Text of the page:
Core Strategy - Adopted December 2007

Section 1: The Core Strategy – Aim and Strategic Objectives

1.1 The Draft East of England Plan (Regional Spatial Strategy) sets out specific guidance for the Essex Thames Gateway sub-region with the central aim of delivering employment led regeneration, whilst maintaining a sustainable balance between jobs and housing in the future. Within Southend this translates into a strategic policy requirement to deliver 13,000 net additional jobs and 6,500 net additional dwellings in the period 2001 to 2021.

1.2 Phasing mechanisms within these policies provide for an assessment of whether this balance between jobs and housing is being achieved and the required improvements to infrastructure are being provided. In particular, improvements to transport infrastructure are essential to unlock key regeneration sites, improve accessibility and provide for more sustainable travel patterns. As such a 'step change' in the provision of transport infrastructure and accessibility is recognised as an essential concomitant for achieving regeneration and additional development, and a phased programme for priority investment is referred to in Policy ETG6: Transport Infrastructure in the draft East of England Plan. It is also essential that improvements to social infrastructure are put in place before and in parallel with new development. This includes promoting development which contributes to the delivery of health care strategies and social and education plans (including School Organisation Plans) and in line with Core Policy CP6: 'Community Infrastructure' in this Core Strategy.

1.3 In parallel, the Southend Local Strategic Partnership, 'Southend Together' has prepared Southend's Community Plan. Based on three over-riding principles – sustainable development, equality of opportunity and social inclusion – the Community Plan seeks to pursue seven ambitions for the town:

  1. a prosperous local economy
  2. improved transport and infrastructure, and a quality environment
  3. a cultural capital of the East of England
  4. opportunities for learning for all and a highly skilled workforce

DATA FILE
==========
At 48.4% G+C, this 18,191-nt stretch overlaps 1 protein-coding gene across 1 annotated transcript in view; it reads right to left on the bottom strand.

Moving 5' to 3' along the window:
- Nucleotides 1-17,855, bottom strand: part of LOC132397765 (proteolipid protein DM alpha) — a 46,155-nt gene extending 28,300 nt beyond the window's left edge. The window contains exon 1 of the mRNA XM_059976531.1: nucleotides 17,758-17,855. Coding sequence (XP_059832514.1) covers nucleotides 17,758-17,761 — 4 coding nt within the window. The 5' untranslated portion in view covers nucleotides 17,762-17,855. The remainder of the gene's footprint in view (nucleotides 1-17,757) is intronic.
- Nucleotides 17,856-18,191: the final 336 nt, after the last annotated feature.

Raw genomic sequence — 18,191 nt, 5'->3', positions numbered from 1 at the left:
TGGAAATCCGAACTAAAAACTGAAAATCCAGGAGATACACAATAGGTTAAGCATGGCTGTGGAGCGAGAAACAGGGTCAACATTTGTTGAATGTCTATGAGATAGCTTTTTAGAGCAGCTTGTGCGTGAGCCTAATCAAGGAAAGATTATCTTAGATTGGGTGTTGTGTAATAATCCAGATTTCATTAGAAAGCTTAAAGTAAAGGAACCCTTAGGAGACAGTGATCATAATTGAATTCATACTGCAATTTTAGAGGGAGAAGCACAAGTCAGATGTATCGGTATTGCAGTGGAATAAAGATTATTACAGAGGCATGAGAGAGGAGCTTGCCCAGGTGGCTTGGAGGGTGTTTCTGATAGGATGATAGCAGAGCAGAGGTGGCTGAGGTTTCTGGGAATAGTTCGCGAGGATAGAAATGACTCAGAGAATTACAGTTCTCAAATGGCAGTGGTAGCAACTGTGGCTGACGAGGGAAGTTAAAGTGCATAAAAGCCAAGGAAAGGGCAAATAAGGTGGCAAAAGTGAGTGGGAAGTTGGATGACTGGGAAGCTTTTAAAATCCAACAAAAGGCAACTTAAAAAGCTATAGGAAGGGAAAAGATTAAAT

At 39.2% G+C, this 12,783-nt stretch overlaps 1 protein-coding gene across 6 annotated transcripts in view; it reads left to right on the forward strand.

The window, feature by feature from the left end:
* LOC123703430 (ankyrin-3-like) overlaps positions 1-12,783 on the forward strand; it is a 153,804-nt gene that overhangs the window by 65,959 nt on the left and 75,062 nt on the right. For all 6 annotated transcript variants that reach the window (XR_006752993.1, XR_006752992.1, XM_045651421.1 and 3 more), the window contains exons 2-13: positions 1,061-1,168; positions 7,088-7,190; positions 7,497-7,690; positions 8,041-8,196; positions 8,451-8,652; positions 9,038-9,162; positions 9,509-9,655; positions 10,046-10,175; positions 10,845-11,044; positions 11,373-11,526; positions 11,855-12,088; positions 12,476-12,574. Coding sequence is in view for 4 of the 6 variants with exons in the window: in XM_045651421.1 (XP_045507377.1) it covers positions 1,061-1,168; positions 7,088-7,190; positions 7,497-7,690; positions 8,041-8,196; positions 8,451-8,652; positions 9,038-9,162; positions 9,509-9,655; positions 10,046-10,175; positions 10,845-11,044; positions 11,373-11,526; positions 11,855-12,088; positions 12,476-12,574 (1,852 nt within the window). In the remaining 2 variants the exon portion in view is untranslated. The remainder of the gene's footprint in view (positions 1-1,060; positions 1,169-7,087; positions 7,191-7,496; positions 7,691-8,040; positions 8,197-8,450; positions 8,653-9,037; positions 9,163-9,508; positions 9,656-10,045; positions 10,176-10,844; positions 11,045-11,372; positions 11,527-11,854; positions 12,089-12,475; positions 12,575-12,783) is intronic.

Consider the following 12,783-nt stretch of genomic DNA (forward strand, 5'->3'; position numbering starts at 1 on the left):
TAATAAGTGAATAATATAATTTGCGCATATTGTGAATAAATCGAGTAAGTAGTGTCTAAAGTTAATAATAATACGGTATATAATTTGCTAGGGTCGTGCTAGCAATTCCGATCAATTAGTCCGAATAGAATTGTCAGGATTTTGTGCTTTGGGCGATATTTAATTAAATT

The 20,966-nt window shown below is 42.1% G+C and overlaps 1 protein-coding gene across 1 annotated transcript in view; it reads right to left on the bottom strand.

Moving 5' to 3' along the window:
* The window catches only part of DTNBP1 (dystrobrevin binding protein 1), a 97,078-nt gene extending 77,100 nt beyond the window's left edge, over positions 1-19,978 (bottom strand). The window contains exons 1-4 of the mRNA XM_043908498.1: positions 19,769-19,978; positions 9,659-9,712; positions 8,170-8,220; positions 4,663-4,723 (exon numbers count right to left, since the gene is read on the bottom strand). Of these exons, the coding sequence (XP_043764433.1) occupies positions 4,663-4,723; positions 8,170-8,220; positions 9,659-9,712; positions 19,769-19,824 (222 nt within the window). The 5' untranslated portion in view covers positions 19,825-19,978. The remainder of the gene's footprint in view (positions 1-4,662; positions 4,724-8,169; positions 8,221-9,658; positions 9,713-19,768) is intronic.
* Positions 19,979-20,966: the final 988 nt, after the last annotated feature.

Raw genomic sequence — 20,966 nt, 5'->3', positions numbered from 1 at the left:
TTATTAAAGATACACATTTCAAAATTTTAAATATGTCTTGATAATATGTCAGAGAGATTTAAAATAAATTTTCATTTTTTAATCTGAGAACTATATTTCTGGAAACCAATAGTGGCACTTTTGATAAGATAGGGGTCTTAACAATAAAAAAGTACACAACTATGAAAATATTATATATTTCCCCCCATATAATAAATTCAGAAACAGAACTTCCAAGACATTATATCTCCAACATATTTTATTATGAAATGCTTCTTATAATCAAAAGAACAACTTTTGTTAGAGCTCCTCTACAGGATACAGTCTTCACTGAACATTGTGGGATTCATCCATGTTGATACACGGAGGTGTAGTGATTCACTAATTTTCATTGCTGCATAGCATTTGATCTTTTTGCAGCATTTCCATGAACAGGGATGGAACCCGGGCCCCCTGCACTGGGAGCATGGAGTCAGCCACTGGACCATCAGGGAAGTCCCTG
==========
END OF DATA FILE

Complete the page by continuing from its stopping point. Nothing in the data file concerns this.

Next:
5. improved health and well-being
  6. reduction in crime, disorder and offending, and
  7. better life chances for vulnerable people.

1.4 There is significant synergy between these ambitions and the requirements of, and approach to, regeneration in Essex Thames Gateway outlined above.

1.5 To meet the opportunities and challenges presented by the regeneration of Thames Gateway and the priorities identified by Southend's Community Plan, the Council has, in association with its partner organisations and agencies, in particular the Thames Gateway South Essex Partnership, adopted the following Aim and set of Strategic Objectives. These provide a firm basis for the core strategy, policies and proposals that follow, and which seek to be a key means of implementing these objectives and priorities.

The Aim

To secure a major refocus of function and the long term sustainability of Southend as a significant urban area which serves local people and the Thames Gateway.

To do this there is a need to release the potential of Southend's land and buildings to achieve measurable improvements in the town's economic prosperity, transportation networks, infrastructure and facilities; and the quality of life of all its citizens. This will include safeguarding and improving the standards of the town's amenities and improving the quality of the natural and built environment.